Municipalities throughout the U.S. enforced racial segregation in the schools since the founding of public education systems. Their constitutional right to do so was upheld by the U.S. Supreme Court in Plessy v. Ferguson, 163 U.S. 537 (1896). However, in the landmark case, Brown v. Board of Education, 347 U.S. 483 (1954), the Supreme Court overruled Plessy and forbad state and local governments from practicing racial segregation. Despite this legal change, some public schools today are more racially segregated today than when Brown was decided in 1954. School segregation even increased in the 1990s. (Jeffrey Rosen, "The Lost Promise of School Integration", New York Times, April 2, 2000, A1, 5.) As this 2000 map of school segregation illustrates, black/white segregation is highest in counties with high black populations. (Compare with the 1980 census map of the distribution of blacks in the Eastern/Central U.S.)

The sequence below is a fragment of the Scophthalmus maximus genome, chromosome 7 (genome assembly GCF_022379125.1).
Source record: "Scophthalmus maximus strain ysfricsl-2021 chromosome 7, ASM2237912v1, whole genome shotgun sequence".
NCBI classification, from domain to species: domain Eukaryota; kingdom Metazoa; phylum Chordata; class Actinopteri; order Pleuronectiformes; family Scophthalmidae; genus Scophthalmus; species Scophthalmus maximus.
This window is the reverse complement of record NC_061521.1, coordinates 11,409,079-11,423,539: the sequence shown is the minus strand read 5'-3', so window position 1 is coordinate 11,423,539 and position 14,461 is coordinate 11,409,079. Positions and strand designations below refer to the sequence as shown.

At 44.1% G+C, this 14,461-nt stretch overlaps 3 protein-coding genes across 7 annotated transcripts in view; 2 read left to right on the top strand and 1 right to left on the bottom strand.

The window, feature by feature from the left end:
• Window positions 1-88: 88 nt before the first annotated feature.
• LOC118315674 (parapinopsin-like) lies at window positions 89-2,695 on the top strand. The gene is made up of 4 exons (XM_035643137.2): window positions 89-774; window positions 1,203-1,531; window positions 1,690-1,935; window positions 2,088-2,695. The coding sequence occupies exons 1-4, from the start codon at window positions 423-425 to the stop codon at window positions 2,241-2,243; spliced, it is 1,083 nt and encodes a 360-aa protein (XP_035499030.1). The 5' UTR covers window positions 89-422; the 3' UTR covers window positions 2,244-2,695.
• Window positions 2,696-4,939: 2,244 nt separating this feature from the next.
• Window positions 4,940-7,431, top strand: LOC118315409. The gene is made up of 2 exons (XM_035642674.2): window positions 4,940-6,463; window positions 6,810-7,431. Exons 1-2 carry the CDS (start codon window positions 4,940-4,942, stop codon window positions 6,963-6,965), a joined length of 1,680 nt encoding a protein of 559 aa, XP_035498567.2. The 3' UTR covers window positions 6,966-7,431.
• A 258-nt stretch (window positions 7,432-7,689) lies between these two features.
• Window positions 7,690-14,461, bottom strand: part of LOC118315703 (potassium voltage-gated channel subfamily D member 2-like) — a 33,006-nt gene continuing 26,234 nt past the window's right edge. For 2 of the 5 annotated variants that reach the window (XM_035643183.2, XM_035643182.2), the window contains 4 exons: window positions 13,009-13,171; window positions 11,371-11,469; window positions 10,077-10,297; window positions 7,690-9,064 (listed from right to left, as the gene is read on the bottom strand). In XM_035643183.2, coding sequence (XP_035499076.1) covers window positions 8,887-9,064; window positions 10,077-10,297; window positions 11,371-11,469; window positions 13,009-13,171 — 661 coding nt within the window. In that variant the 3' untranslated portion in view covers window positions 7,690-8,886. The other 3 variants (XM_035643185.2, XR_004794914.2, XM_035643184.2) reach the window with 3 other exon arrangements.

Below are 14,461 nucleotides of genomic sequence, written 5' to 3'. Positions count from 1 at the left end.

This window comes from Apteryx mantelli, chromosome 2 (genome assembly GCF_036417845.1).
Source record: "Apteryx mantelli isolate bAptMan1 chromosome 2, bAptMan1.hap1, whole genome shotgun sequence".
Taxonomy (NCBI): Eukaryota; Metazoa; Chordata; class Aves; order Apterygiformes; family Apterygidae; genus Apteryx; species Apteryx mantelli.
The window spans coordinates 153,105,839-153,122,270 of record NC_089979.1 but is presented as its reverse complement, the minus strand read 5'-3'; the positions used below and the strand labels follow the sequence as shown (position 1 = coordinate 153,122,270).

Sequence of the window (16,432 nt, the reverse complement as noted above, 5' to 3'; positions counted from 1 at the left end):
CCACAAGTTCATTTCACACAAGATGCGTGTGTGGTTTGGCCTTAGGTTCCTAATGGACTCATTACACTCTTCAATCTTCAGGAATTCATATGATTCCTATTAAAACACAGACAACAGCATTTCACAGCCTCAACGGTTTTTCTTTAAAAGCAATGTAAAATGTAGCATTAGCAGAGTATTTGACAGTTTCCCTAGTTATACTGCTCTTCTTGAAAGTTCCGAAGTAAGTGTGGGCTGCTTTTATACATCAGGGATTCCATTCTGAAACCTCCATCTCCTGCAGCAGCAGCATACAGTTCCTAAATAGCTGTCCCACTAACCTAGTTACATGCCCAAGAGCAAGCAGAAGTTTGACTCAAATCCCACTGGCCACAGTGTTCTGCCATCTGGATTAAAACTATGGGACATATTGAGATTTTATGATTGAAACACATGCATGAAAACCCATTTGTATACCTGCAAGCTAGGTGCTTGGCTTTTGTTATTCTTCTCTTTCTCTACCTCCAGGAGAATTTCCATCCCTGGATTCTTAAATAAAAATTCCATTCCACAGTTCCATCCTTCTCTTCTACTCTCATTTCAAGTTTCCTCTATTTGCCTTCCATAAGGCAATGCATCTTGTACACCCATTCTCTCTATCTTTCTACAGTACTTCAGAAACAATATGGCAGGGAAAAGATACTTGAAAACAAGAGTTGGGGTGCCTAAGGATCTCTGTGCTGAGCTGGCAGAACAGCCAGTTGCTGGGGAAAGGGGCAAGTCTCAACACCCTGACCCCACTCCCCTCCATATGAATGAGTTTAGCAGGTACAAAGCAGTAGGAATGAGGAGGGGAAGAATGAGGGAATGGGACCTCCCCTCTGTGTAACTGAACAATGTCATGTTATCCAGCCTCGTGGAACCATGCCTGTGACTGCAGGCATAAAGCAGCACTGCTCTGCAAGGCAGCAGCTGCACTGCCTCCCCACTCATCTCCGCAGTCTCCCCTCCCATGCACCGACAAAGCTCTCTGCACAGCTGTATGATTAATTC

Why has the law failed to undo the segregation that was originally caused by the law? The most obvious reason is that racial segregation of neighborhoods remains the norm in the U.S., as demonstrated in the city maps on this site. To the extent students attend neighborhood schools, they are likely to have few classmates of other races. But the courts, too, have played a role--initially by acquiescing in state resistance to desegregation, more recently by attacking the tools states use to achieve integration.